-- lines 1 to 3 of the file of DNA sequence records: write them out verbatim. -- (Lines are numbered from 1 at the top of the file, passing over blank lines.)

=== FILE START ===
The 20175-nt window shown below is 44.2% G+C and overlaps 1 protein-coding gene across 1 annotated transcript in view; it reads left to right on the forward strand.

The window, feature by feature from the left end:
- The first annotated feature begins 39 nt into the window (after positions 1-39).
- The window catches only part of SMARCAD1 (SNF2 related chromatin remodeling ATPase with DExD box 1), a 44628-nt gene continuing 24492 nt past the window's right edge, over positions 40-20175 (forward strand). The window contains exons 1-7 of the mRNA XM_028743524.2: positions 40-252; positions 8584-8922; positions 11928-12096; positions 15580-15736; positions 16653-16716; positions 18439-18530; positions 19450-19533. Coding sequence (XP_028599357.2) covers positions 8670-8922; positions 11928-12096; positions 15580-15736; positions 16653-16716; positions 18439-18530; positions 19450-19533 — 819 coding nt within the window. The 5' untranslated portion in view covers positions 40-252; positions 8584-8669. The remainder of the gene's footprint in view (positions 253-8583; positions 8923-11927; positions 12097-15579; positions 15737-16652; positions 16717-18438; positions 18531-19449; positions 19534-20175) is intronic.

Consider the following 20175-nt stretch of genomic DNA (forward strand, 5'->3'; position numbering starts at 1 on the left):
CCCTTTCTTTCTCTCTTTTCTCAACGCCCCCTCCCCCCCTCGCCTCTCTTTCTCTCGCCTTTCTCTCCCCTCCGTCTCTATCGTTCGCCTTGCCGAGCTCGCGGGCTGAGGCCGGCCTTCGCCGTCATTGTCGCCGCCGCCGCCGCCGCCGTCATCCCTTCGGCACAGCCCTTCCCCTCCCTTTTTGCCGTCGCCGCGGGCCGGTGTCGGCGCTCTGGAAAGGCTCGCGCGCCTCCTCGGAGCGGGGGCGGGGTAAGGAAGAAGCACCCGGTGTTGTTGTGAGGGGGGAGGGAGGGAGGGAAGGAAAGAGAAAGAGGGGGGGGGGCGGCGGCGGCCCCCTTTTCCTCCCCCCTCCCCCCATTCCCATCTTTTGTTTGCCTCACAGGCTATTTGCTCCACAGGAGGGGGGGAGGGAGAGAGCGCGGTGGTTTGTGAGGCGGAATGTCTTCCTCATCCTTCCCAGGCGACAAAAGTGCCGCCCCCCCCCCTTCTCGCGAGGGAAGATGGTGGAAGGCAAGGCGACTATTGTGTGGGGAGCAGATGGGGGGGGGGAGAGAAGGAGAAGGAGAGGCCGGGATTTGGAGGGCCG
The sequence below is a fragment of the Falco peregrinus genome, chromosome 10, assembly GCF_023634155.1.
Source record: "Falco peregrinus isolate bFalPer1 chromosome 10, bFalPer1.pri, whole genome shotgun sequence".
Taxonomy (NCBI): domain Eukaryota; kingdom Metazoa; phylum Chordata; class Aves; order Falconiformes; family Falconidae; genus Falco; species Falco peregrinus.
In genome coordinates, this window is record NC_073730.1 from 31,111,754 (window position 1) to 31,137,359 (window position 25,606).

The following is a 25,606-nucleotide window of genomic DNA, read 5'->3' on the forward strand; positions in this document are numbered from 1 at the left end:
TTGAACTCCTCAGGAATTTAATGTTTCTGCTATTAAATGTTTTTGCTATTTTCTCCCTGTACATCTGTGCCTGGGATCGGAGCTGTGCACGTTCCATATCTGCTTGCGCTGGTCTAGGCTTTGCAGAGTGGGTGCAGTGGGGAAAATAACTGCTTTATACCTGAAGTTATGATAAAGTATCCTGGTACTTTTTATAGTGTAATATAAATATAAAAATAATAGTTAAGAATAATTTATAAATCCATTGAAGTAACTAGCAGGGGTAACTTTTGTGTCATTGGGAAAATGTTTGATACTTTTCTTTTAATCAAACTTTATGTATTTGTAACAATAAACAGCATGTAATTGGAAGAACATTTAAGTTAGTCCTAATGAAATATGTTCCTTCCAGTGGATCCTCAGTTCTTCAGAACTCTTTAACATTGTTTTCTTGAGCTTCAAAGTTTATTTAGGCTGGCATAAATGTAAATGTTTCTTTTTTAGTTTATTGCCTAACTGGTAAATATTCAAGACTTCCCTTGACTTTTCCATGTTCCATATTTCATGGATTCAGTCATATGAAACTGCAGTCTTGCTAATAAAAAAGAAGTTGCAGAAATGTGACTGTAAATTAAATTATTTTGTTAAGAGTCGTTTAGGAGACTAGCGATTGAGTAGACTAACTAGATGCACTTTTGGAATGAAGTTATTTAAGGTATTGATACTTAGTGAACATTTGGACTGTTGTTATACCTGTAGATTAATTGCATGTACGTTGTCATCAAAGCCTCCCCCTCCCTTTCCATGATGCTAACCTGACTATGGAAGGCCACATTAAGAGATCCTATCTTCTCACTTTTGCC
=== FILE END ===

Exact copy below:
The 20175-nt window shown below is 44.2% G+C and overlaps 1 protein-coding gene across 1 annotated transcript in view; it reads left to right on the forward strand.

The window, feature by feature from the left end:
- The first annotated feature begins 39 nt into the window (after positions 1-39).